MIAMI (AP) _ In a setback for the tobacco industry, a judge ruled Wednesday that the jury considering punitive damages for sick Florida smokers can hear evidence about the industry's borrowing power.

``Among the assets is its ability to borrow money,'' Circuit Judge Robert Kaye said. ``I don't know why you can't talk about that.''

The nation's five biggest cigarette makers didn't want the jury to consider anything beyond their present value because of the potential for inflating a multibillion-dollar damage award.

The jury already has ruled against the industry and awarded $12.7 million in compensatory damages to three smokers representing the state's 300,000 to 500,000 smokers.

The two sides are far apart on the industry's ability to pay. The industry is asking for no award at all, but plaintiffs contend cigarette makers can raise money to pay an award by raising prices.

Joe Cherner, an anti-tobacco activist called to testify, said the industry can afford to pay $117 billion based on the difference between a failed congressional package in 1997 and state lawsuit settlements in 1998. Payments are on a 25-year schedule.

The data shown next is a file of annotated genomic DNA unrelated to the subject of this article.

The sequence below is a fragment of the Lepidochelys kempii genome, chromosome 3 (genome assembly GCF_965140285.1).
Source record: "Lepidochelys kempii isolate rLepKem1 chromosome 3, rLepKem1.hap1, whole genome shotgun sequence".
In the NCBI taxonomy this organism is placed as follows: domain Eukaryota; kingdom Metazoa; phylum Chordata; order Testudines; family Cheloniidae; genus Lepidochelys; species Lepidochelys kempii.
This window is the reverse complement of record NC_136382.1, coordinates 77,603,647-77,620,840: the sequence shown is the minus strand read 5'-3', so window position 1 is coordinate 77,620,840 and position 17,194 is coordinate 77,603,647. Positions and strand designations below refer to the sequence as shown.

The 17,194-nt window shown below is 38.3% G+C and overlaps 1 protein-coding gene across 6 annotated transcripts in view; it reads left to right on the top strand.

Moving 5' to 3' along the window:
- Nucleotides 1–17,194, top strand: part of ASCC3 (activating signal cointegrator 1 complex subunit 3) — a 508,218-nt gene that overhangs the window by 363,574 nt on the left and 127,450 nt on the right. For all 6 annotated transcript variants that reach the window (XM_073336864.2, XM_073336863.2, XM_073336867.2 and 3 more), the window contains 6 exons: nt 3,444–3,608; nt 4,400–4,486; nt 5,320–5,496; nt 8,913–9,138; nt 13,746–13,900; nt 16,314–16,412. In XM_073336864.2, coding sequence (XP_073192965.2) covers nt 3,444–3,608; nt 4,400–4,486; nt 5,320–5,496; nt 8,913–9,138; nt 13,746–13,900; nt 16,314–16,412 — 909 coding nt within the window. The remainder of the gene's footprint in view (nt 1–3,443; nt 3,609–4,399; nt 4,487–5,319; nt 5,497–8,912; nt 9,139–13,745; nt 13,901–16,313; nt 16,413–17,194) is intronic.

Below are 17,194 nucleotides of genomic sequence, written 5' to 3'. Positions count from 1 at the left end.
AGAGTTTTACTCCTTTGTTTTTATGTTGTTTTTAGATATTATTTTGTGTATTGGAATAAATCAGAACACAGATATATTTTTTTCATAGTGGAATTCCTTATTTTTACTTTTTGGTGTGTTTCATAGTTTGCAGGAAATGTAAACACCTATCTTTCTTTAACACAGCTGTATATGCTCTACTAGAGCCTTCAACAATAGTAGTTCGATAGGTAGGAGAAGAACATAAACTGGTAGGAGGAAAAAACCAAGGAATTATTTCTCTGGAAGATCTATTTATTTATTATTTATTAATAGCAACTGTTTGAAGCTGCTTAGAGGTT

With the jury out of the courtroom, a Philip Morris attorney said industry assets are less than $20 billion, the first time a number has been offered by the industry.

David Adelman, a tobacco analyst with Morgan Stanley Dean Witter, said he doesn't think the stock market is ``going to be very excited or agitated'' about Kaye's decision or any others in the case because he is convinced the case will be overturned on appeal. It is the nation's first class-action by smokers to go to trial.

The defendants are Philip Morris, R.J. Reynolds Tobacco Co., Brown & Williamson Tobacco Corp., Lorillard Tobacco Co., Liggett and the industry's defunct Council for Tobacco Research and Tobacco Institute.

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